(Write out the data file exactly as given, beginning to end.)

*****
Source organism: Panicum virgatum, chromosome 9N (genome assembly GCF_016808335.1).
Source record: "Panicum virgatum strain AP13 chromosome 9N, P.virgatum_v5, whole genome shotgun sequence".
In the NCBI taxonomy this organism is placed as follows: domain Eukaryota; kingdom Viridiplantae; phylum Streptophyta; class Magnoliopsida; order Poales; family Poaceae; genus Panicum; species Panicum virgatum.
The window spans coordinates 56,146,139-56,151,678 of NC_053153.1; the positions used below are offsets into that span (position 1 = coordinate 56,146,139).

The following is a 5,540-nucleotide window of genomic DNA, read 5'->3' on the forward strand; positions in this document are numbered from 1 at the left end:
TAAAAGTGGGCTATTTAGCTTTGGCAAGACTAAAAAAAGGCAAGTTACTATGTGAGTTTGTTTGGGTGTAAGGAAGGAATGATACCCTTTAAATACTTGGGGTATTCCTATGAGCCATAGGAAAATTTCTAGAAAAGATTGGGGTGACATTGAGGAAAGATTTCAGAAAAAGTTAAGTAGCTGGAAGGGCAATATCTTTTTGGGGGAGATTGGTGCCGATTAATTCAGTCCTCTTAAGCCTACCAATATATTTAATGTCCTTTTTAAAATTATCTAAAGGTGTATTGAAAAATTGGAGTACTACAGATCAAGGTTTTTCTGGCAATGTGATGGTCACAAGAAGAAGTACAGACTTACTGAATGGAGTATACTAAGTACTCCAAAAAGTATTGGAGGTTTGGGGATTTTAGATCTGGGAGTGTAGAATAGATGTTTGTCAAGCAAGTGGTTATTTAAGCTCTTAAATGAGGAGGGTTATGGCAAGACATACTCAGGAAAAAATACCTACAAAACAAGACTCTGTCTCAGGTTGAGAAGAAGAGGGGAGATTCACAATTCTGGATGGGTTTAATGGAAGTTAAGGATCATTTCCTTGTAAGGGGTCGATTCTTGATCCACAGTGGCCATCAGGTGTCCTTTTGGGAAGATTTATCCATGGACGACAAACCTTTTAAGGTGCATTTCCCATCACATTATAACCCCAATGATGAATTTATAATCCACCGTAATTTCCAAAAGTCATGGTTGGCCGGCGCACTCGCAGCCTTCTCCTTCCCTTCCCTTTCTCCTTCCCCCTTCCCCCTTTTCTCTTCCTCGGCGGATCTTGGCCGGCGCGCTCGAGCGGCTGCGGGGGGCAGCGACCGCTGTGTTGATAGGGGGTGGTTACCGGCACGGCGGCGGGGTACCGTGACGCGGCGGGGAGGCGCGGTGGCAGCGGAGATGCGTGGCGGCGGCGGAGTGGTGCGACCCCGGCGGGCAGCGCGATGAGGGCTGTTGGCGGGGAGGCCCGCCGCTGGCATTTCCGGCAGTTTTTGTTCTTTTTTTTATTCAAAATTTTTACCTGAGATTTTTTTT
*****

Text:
Source organism: Panicum virgatum, chromosome 9N (genome assembly GCF_016808335.1).
Source record: "Panicum virgatum strain AP13 chromosome 9N, P.virgatum_v5, whole genome shotgun sequence".
In the NCBI taxonomy this organism is placed as follows: domain Eukaryota; kingdom Viridiplantae; phylum Streptophyta; class Magnoliopsida; order Poales; family Poaceae; genus Panicum; species Panicum virgatum.
The window spans coordinates 56,146,139-56,151,678 of NC_053153.1; the positions used below are offsets into that span (position 1 = coordinate 56,146,139).

The following is a 5,540-nucleotide window of genomic DNA, read 5'->3' on the forward strand; positions in this document are numbered from 1 at the left end:
TAAAAGTGGGCTATTTAGCTTTGGCAAGACTAAAAAAAGGCAAGTTACTATGTGAGTTTGTTTGGGTGTAAGGAAGGAATGATACCCTTTAAATACTTGGGGTATTCCTATGAGCCATAGGAAAATTTCTAGAAAAGATTGGGGTGACATTGAGGAAAGATTTCAGAAAAAGTTAAGTAGCTGGAAGGGCAATATCTTTTTGGGGGAGATTGGTGCCGATTAATTCAGTCCTCTTAAGCCTACCAATATATTTAATGTCCTTTTTAAAATTATCTAAAGGTGTATTGAAAAATTGGAGTACTACAGATCAAGGTTTTTCTGGCAATGTGATGGTCACAAGAAGAAGTACAGACTTACTGAATGGAGTATACTAAGTACTCCAAAAAGTATTGGAGGTTTGGGGATTTTAGATCTGGGAGTGTAGAATAGATGTTTGTCAAGCAAGTGGTTATTTAAGCTCTTAAATGAGGAGGGTTATGGCAAGACATACTCAGGAAAAAATACCTACAAAACAAGACTCTGTCTCAGGTTGAGAAGAAGAGGGGAGATTCACAATTCTGGATGGGTTTAATGGAAGTTAAGGATCATTTCCTTGTAAGGGGTCGATTCTTGATCCACAGTGGCCATCAGGTGTCCTTTTGGGAAGATTTATCCATGGACGACAAACCTTTTAAGGTGCATTTCCCATCACATTATAACCCCAATGATGAATTTATAATCCACCGTAATTTCCAAAAGTCATGGTTGGCCGGCGCACTCGCAGCCTTCTCCTTCCCTTCCCTTTCTCCTTCCCCCTTCCCCCTTTTCTCTTCCTCGGCGGATCTTGGCCGGCGCGCTCGAGCGGCTGCGGGGGGCAGCGACCGCTGTGTTGATAGGGGGTGGTTACCGGCACGGCGGCGGGGTACCGTGACGCGGCGGGGAGGCGCGGTGGCAGCGGAGATGCGTGGCGGCGGCGGAGTGGTGCGACCCCGGCGGGCAGCGCGATGAGGGCTGTTGGCGGGGAGGCCCGCCGCTGGCATTTCCGGCAGTTTTTGTTCTTTTTTTTATTCAAAATTTTTACCTGAGATTTTTTTT